Navarro travels unique path to OKC Dodgers
OKLAHOMA CITY -- On November 8, 2009, the Arizona Cardinals rolled to a 41-21 victory over the Bears at Chicago’s Soldier Field. For the majority of the 62,000 fans in attendance, it was a game to forget. Not so for A.J. Navarro. The Bears may have been underwhelming on the
OKLAHOMA CITY -- On November 8, 2009, the Arizona Cardinals rolled to a 41-21 victory over the Bears at Chicago’s Soldier Field. For the majority of the 62,000 fans in attendance, it was a game to forget.
Not so for A.J. Navarro. The Bears may have been underwhelming on the gridiron, but what he saw on the videoboard that long-ago Sunday afternoon made a huge impression.
“[The Bears] did a mash-up, with player intros and the movie ‘300.’ I didn’t know what I was watching, but I fell in love,” said Navarro. “I didn’t know what it was called. I didn’t know who created it. But when I saw that I think it changed my way of thinking about what the possibilities might be.”
Navarro’s Soldier Field epiphany was part of a chain of events that led to the Sooner State, as he now serves as director of video and game presentation for Triple-A Oklahoma City. It’s the latest, and most fulfilling, stop in a career path filled with twists and turns.
“There’s always the prestige of being associated with a big club, but I feel like I might be at home in Minor League Baseball because you can push those boundaries a little bit and do things you wouldn’t be able to get away with,” said the Chicago native. “Everything’s a bit more accessible to you here.”
Navarro always had a passion for sports and film, but he initially did not pursue work in these industries. The Navarro family was in the restaurant business, and his first job was working at one of the establishments his family owned: Shoeless Joe’s, a sports bar that he characterized as “Basically the Italian version of Hooters.”
“I sort of had the red carpet laid out for me to step into my dad’s role,” he said. “I worked just about every job you can imagine, from dishwasher to busboy, bouncer, manager, all of it. But I just knew this isn’t really for me. This isn’t what I want.”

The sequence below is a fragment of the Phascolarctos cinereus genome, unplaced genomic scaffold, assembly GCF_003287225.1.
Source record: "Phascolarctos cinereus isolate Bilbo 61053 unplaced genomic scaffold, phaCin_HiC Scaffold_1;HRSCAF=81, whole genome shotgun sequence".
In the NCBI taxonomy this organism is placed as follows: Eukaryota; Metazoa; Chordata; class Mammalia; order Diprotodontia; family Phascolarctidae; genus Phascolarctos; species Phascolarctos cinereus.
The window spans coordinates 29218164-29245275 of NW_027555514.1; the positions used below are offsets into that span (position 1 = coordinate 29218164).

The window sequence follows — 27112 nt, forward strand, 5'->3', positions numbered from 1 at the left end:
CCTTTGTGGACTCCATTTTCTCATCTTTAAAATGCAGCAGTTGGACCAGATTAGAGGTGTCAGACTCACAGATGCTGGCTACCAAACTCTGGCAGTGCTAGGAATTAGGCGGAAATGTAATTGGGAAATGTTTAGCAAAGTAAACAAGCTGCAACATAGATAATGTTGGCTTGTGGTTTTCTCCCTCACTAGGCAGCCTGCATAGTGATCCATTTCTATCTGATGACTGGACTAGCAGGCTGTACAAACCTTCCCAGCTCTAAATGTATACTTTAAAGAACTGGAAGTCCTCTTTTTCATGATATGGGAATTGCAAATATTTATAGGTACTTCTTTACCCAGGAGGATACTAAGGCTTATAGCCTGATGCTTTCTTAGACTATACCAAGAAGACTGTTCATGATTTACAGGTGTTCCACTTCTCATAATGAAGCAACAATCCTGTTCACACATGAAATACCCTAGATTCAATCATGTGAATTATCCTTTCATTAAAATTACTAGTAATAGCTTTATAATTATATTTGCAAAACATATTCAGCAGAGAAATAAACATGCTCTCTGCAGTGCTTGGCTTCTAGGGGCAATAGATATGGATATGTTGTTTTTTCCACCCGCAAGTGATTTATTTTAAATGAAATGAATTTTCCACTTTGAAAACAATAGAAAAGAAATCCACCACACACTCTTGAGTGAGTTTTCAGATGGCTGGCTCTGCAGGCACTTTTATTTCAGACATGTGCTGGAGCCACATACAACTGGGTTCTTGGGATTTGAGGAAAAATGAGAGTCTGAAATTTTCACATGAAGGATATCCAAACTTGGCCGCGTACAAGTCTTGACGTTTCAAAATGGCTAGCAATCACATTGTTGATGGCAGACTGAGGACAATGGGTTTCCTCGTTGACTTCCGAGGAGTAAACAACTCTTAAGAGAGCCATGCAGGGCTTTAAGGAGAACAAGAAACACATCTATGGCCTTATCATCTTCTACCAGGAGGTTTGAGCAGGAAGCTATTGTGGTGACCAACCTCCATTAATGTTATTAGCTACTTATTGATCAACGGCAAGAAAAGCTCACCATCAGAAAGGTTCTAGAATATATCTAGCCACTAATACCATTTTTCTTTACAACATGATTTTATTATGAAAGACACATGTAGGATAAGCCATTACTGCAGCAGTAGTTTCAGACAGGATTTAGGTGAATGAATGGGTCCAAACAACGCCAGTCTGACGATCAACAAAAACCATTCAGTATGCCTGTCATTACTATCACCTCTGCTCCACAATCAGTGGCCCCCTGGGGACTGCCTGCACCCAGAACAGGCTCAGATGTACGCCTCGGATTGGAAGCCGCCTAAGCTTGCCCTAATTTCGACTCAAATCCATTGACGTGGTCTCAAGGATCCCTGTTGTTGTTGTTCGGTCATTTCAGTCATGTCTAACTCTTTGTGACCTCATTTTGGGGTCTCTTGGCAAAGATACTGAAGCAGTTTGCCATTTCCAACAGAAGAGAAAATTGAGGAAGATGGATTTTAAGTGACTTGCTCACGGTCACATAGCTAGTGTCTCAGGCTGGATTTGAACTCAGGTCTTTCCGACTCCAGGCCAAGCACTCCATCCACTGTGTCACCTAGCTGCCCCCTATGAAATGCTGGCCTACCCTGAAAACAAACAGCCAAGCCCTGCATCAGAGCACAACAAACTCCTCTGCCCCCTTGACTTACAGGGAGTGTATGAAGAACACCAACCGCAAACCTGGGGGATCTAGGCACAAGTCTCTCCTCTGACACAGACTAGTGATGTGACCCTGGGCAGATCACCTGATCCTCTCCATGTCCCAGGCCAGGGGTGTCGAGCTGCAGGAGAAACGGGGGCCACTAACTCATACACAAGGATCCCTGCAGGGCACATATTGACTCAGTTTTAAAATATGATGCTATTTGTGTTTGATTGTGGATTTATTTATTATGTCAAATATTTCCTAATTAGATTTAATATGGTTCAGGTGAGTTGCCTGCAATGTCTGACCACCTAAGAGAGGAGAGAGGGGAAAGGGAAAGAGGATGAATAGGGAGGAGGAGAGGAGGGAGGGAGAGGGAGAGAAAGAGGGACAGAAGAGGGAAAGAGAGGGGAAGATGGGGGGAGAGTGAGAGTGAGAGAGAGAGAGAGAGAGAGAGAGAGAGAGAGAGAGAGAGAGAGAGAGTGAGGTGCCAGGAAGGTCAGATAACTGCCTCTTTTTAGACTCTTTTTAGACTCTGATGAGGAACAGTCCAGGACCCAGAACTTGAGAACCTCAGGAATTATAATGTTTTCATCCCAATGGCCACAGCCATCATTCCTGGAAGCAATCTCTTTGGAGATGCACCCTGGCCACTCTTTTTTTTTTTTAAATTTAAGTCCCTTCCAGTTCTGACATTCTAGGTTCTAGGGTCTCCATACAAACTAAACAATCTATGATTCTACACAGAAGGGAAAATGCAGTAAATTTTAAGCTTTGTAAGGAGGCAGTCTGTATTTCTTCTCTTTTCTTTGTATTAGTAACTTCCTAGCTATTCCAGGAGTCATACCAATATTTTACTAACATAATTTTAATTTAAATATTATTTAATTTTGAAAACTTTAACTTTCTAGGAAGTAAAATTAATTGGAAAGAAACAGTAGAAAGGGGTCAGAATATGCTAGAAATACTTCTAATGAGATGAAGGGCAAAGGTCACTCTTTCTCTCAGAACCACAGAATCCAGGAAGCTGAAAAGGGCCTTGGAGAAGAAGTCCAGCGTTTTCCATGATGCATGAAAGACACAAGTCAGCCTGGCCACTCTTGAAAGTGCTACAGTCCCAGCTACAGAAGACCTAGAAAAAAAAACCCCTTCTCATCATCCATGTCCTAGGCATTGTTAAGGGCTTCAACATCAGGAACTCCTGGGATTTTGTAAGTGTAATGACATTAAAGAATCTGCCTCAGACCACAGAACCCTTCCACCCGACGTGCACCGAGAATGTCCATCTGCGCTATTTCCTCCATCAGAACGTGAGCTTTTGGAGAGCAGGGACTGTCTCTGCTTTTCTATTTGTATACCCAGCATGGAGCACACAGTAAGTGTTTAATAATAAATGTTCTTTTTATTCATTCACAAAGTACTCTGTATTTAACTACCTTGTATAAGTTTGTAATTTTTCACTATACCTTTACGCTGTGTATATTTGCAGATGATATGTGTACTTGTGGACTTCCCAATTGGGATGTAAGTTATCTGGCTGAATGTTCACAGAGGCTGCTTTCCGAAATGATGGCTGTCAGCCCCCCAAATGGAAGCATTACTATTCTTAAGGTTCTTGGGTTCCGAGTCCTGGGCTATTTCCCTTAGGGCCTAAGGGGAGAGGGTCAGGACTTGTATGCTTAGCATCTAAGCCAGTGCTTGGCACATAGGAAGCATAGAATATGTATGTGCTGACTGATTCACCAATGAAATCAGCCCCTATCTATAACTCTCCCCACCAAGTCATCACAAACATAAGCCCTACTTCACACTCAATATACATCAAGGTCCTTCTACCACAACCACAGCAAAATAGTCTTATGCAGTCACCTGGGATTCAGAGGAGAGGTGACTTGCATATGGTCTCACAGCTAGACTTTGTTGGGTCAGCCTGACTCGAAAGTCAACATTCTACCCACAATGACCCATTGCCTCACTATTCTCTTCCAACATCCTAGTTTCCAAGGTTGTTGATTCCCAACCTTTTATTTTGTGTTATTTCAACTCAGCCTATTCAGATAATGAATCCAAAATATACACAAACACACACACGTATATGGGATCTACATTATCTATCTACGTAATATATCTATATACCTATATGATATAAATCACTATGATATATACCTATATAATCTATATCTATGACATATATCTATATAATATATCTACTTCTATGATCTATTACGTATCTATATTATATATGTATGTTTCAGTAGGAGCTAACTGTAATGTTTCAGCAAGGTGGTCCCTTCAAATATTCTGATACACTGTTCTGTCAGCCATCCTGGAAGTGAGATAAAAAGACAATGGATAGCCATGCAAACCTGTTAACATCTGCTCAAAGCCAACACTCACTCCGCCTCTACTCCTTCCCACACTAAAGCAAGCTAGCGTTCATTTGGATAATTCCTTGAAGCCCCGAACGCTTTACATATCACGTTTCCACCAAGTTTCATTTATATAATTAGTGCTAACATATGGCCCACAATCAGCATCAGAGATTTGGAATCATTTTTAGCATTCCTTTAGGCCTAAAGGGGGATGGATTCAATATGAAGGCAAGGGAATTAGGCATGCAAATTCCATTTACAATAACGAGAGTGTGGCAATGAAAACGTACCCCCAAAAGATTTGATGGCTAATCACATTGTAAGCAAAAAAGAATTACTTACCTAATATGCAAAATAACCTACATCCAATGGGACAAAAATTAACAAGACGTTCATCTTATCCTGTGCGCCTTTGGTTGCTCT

Upon graduating from Augustana College in Rock Island, Illinois, Navarro left the restaurant business behind and joined the Navy for what turned out to be the better part of a decade.
“I went into the military with star-spangled eyes, if you will,” said Navarro, an Aviation Survival Equipmentman who served from 2004-13. “Went the enlisted route even though I had a college degree. Quickly learned that was a mistake, but wanted to learn from the bottom up. Not that I regret my time in the military. I made some of the best friends I ever had. There really is a brotherhood there that is unlike anything I ever experienced.”
That brotherhood benefited Navarro, even after he left the Navy.
“There was an internship opportunity I saw online. ESPN Wide World of Sports, Disney World,” he said. “Turns out, the guy who ended up hiring me for the internship had my same job in the military, because he pulled me aside. ‘Look, I’m going to level with you, you may as well have written your resume on the back of a barroom napkin.’ But he saw I was a vet, wanted to give me a shot. Brought me in, ended up really liking me and they hired me on.”
While working for ESPN, Navarro obtained master’s degrees in film production and sports leadership. There was even a little money left over from “Uncle Sam,” allowing him to attend film school for a year. These experiences, combined with a year spent working as a video director at the Detroit Tigers’ Spring Training home of Joker Marchant Stadium, made him well-equipped for his current role. He joined the Oklahoma City organization in 2018, following what he described as an exhaustive, multi-stage interview process.
“I get to create video. I get to create content. I get to do graphics,” said Navarro. “There’s the live theatrical elements I get to work with. It’s all sports. It’s as close to a dream job as I could have imagined coming out of high school, that I could have possibly done.”
At the Dodgers’ home of Chickasaw Bricktown Ballpark, Navarro is now creating his own versions of the “300”-themed videoboard introductions that had made such an impression on him in 2009. He’s come a long way, while still wondering what’s next.
“The more noise, the more cheers, the more laughs I hear, that’s what drives me to continue down this path,” he said. “Where that leads me, I’m not 100 percent sure. Just gotta keep going.”
Benjamin Hill is a reporter for MiLB.com and writes Ben's Biz Blog. Follow Ben on Twitter @bensbiz.